Women are From Venus, Men are From Stupid
By Michael Askounes - 01/05/2004 - 03:15 AM EST
Hello, It’s Me
Well, howdy everyone! It’s the “new kid on the block” and I’m supposed to kick this off with an introductory paragraph or two about who I am and why I’m writing this column. If you hate these introduction-type things, here’s the gist. I’m a songwriting hack with more disposable income then talent, and the reason I’m writing this column is because it’s strokes my ego when someone publishes my work. If you want more info on me, read on…
My name is… well… it’s right up there underneath the title of the column. I’m a 35 year old male (sorry girls… he’s married!) living in Frederick, MD. I have three kids, one “in the oven”, a couple of cats, a dog, three guitars, a bass that I can’t play, a drum set that I can’t play, a piano that I’m only marginally good at, a voice that makes milk curdle, and some mixing equipment that just sits on my desk sticking its tongue out at me because other than knowing how to plug it into the wall I have no clue how to use it.
Musically, I’m a HUGE fan of progressive rock like Yes, Genesis, Flower Kings, etc. I’ve been playing guitar on and off (mostly off) for around 15 years now, and I learned playing along with records from bands like Rush and The Beatles. I was actually in a bar band for a year, and enjoyed the fruits of our labor to the tune of a combined $12.74, which allowed the band to have a pitcher of beer at the end of the year. In my spare time I raise hairless Chihuahuas, and am on a one-man mission to discover a 10th planet.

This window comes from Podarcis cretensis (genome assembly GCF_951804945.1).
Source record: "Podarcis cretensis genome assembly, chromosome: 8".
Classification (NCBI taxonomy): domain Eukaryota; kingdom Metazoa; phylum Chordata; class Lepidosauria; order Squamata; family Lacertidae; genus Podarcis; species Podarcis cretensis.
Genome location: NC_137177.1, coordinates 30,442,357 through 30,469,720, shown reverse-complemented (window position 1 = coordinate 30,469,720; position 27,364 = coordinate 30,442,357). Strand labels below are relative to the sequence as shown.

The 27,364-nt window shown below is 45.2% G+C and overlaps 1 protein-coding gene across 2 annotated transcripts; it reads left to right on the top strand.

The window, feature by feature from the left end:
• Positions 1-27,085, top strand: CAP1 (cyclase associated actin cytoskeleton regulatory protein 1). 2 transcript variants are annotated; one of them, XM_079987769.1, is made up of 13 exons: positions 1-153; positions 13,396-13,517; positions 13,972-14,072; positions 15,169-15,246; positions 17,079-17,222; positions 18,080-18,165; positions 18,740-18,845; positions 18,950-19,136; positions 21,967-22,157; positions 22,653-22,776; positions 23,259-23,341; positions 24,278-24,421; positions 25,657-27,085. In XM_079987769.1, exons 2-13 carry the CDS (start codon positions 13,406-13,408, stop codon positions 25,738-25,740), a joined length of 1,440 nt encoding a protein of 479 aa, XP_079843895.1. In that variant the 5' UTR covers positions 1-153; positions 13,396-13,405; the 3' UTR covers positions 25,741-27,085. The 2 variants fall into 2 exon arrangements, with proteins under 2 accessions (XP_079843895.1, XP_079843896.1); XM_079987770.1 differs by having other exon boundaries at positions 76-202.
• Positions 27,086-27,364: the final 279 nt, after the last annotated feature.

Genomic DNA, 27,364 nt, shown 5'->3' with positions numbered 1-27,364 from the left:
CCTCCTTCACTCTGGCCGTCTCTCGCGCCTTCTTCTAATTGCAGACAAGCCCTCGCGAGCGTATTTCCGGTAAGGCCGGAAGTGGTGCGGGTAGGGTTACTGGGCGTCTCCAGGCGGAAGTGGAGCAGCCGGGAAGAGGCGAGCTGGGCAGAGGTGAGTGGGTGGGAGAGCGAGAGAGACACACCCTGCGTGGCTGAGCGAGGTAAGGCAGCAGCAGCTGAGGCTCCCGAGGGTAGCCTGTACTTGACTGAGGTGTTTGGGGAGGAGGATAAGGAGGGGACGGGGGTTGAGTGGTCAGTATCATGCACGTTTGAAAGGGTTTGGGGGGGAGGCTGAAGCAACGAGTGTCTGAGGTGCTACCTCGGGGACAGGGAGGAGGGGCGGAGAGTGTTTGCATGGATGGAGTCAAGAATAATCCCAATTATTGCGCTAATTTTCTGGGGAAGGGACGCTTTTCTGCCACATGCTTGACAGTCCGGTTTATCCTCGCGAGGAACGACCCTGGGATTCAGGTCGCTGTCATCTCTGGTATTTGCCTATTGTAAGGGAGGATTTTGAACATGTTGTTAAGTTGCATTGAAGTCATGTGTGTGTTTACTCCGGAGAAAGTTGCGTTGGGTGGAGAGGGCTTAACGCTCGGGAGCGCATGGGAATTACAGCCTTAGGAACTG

So… like… let’s get on with the first edition of (drumroll please…), the Newbie’s Nook! The place where you can come to get the advice and opinions of someone who knows much less than you do about songwriting, music, and lyrics.
Welcome to the Nook… Turn off your mind, relax, and float downstream….
Women are from Venus, Men are from Stupid
I ask you this… is there anything that will get a husband more “stupid points” from his wife then buying a drum set? And do you think the fact that said husband had spent a total of 5 or 6 minutes lifetime playing the drums prior to this purchase made things any smoother? Well, I know the answer of that question first hand, because I am that husband.
While in the midst of setting up my brand new Roland V-Club drum set, I received a look from my wife that can only be understood by a) husbands who have bought drums sets, and b) husbands who have bought motorcycles. The “look of love” it was not - ‘twas perhaps the nastiest glare I’d ever received from a woman for a transgression that didn’t involve strippers.
But as most of you folks probably know, once the muse of music rears its ugly (and expensive) head, there’s not a whole lot one can do. I found that after years of lying dormant in my head, there was music that just needed to come out and play. And there was no amount of money I wouldn’t spend on electronic equipment that I had no idea how to operate in order to feed that music.
So I spend my nights in bookstores writing lyrics and charting out music, and I spend my weekends trying to arrange all the music that swarms around my soul. My days are spent cursing the fact that I never took any lessons as a boy, and my dreams are spent living in worlds where passion means more than talent or hair styles. And where 35 isn’t too old to be a rock star…
Pop Goes the Songwriter